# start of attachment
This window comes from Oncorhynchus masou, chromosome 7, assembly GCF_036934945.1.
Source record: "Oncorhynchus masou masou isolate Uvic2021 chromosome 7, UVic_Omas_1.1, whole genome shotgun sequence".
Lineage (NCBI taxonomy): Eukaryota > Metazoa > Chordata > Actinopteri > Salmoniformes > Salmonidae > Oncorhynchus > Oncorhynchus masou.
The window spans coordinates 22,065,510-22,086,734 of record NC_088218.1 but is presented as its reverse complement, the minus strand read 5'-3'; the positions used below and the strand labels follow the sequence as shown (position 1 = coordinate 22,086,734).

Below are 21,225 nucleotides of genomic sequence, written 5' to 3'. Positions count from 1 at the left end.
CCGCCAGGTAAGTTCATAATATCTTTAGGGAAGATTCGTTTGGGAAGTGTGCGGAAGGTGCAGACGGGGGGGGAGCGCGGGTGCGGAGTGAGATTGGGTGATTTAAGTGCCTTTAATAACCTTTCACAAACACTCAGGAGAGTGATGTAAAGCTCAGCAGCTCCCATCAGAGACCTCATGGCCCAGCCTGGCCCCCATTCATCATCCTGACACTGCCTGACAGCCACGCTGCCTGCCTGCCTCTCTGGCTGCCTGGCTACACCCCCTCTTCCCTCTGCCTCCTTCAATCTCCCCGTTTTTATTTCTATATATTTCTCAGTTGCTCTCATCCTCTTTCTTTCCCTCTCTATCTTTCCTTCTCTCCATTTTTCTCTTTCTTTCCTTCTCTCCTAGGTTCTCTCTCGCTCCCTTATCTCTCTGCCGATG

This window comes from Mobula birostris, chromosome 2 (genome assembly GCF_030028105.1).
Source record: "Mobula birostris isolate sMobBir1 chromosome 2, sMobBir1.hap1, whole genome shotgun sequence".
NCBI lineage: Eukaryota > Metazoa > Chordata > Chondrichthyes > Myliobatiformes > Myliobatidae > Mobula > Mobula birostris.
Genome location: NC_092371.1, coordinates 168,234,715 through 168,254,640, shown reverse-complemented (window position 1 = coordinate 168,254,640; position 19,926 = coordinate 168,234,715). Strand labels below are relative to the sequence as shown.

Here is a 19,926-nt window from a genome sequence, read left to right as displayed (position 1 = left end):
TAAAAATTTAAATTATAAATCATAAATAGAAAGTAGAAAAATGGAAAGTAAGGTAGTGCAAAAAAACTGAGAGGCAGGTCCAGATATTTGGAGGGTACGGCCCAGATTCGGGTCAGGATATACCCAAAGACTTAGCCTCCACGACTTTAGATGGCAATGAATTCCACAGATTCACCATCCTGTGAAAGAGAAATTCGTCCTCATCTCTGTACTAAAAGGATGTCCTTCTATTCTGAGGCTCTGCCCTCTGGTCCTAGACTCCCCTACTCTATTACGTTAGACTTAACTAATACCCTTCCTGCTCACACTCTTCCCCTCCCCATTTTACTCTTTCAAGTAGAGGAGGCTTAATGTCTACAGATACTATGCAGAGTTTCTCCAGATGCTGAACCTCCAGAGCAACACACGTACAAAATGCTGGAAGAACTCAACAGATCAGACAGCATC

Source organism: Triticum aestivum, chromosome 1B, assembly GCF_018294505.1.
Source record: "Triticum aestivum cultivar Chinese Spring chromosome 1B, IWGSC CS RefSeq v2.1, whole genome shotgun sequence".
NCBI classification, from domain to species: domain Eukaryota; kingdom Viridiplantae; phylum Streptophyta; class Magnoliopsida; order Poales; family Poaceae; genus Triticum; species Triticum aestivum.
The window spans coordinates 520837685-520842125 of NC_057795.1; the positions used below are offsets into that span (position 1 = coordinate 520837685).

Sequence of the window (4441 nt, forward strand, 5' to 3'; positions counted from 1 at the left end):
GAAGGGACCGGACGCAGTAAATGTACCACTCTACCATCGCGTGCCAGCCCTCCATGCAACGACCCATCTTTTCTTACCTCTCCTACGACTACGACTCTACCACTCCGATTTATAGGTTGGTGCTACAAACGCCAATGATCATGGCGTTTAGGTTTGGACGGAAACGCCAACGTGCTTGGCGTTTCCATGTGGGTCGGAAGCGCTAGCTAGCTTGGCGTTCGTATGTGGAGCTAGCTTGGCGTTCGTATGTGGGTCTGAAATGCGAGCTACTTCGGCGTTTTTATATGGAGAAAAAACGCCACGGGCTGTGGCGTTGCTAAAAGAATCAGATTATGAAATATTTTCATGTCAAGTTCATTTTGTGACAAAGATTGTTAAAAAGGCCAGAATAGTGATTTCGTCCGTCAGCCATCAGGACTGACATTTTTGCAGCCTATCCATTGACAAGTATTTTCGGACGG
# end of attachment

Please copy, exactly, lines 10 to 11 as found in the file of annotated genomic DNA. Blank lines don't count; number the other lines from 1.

Genome location: NC_092371.1, coordinates 168,234,715 through 168,254,640, shown reverse-complemented (window position 1 = coordinate 168,254,640; position 19,926 = coordinate 168,234,715). Strand labels below are relative to the sequence as shown.

Here is a 19,926-nt window from a genome sequence, read left to right as displayed (position 1 = left end):